The Fleetway Super Library wasn't the only innovative format that was tried. Ted Bensburg was the man in charge of the Picture Libraries, and under his watch, and assisted by a team of editors and art editors, dozens of titles were published each month. 

The Super Library Holiday Special was a giant 448-page mix of reprints and the biggest library published, but The Giant War Library is probably the most unusual. Its format was the same width as a standard picture library, but twice the height and saddle-stitched with a wraparound cover. Writer and editor Terry Magee started his career working in the picture library department and he recalls working on The Giant War Picture Library:

"I wrote some one-page factual picture-strips in the centre of the Giant War Picture Library. They were titled Tirpitz in No. 52, Tarawa in No. 56, Matapan in No. 60, Singapore in No. 62, Guadalcanal in No. 72, Stalingrad in No. 76.   They were my first writing jobs in comics, given to me by Ted Bensberg.  They weren't drawn by an artist, I put it together pictorially from former issues of War/Battle Picture Library and the pasteups were done by Dave Jones, an art assistant on the War Libraries.  One of (the artists) in Giant Library) was Fred Holmes - Web of Death.  I never met Fred Holmes, but his style was very British and antiquated, which gave it charm, lots of cross-hatching. I´ve always liked his art because of that.”

Another Fleetway stalwart to cut his teeth on the picture libraries was David Hunt, Editor of Scorcher, Battle, Eagle and many more. He told me of his time in the library department:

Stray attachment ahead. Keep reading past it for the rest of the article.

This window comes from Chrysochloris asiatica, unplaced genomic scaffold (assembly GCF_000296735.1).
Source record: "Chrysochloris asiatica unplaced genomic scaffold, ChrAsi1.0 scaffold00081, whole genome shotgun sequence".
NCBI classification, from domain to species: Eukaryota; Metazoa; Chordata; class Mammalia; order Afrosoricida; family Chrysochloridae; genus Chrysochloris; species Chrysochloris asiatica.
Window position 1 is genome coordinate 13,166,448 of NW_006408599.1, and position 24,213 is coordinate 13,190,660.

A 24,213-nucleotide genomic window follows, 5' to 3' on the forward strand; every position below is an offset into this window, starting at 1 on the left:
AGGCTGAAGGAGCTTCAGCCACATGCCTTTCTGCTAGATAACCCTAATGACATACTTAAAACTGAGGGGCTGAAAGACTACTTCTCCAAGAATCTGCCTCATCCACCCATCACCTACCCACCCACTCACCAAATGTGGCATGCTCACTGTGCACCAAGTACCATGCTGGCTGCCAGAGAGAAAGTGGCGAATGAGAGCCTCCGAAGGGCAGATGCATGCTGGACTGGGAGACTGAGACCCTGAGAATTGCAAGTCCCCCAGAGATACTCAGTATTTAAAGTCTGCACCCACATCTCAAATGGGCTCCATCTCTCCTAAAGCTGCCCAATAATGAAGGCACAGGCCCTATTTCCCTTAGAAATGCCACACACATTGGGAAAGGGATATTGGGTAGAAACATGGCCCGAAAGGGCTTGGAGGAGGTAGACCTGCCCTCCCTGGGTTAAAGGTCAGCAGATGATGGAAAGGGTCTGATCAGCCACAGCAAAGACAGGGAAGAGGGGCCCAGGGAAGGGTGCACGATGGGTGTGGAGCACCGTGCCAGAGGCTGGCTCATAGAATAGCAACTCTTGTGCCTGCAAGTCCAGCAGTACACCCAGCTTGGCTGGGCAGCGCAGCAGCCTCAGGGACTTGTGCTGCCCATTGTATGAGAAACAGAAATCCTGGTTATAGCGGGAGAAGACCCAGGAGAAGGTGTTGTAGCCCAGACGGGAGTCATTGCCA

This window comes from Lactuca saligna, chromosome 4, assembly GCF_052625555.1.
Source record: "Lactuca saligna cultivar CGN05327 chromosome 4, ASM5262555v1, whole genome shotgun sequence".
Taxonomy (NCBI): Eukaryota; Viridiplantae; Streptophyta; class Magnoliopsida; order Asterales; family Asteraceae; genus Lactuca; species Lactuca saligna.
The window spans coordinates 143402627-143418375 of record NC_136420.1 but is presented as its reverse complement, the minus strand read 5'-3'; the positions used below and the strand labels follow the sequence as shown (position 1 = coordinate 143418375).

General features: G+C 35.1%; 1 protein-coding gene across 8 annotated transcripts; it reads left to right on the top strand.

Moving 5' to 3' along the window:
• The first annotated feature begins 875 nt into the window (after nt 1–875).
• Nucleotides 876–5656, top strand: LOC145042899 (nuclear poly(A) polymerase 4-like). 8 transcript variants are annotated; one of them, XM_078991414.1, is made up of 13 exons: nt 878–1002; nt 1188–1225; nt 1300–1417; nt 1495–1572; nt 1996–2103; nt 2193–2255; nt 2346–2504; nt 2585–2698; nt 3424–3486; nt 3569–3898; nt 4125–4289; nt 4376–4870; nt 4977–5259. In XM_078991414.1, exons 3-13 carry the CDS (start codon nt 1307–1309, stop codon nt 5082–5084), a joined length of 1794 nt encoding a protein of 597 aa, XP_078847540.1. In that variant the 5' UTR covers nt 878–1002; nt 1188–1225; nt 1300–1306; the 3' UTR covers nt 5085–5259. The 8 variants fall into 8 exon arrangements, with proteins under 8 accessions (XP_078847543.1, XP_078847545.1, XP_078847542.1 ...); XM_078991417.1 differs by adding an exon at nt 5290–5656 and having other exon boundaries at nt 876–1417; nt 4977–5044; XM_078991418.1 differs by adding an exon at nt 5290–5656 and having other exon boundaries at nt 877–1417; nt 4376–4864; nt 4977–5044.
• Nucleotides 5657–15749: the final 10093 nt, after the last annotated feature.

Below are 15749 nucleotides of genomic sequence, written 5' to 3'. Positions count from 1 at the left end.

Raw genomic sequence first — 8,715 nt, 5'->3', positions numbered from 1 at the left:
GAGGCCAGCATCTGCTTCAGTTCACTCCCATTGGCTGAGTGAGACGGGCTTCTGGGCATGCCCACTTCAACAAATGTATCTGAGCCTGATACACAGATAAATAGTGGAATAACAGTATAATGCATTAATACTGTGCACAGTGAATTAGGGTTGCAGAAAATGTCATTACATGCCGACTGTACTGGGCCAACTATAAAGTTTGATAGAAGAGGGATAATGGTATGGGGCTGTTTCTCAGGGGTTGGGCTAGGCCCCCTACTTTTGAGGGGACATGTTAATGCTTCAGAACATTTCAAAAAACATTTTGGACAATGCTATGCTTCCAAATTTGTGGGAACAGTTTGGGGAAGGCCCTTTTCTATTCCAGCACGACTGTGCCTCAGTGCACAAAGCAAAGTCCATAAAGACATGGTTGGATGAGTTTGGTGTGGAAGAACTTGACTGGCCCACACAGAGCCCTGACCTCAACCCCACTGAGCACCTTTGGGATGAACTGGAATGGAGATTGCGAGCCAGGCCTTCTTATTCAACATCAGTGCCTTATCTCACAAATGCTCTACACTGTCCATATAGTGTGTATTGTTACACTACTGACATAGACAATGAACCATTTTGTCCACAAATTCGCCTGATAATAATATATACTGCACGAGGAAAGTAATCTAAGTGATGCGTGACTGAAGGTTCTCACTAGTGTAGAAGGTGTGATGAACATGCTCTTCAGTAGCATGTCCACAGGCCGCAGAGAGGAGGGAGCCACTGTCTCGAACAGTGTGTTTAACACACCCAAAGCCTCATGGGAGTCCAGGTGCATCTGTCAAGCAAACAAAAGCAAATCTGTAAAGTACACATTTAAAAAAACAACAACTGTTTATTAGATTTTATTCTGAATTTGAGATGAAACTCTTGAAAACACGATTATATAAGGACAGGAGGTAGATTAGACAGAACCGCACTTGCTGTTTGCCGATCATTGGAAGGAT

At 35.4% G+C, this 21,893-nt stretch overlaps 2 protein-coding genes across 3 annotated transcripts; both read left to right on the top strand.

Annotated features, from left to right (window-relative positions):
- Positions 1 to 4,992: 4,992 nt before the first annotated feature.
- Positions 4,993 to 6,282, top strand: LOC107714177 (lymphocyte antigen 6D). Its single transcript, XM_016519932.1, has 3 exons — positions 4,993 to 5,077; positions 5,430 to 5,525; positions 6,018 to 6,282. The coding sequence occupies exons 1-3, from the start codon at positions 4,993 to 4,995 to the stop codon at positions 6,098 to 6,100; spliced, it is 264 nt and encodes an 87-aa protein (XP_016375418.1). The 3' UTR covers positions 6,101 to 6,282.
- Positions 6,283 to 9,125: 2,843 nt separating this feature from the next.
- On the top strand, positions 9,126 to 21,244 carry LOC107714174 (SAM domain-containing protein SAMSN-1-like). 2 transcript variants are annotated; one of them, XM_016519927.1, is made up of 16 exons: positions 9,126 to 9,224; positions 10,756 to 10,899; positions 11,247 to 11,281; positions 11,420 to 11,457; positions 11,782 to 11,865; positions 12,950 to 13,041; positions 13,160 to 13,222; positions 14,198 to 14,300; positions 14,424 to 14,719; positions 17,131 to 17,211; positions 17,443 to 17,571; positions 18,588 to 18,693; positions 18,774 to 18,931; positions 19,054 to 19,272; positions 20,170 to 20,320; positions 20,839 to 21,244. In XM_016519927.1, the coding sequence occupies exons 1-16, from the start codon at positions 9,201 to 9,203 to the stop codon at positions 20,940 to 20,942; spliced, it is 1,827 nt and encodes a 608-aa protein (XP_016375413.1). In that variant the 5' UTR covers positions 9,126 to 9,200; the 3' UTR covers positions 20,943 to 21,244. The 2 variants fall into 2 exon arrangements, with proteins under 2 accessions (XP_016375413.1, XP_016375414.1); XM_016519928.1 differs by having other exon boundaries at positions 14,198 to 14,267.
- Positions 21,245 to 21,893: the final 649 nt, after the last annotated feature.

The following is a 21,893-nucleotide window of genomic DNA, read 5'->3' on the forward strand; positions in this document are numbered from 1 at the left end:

“Lone Rider and Cowboy Picture is, believe it or not, 60+ years ago for me … GULP!!!! I started with Fleetway Publications in 1961 under the editorship of Frank Capern on the Western titles but, in reality, I was little more than the office junior for the Juvenile Department. My first editorial job was sticking the page numbers onto the Library pages and I recall taking great delight in buying a copy of the first Lone Rider issue I’d worked on and viewing those numbers with much creative pride.At that time the Libraries were big business for the company and on the 5th Floor of New Fleetway House the following Libraries were produced - Thriller, Air Ace, Sexton Blake, War, Battle, Cowboy and Lone Rider. Ted Bensberg and his team produced all the WW2 Libraries.”

Reading through the libraries that Fleetway published, it's clear that the titles were aimed at an older reader than the weeklies. The stories were more sophisticated, perhaps even adult in tone, but never straying into anything that might raise eyebrows or cause controversy. Even the ads on the back of the libraries were for engagement rings, home study courses and postal guitar lessons!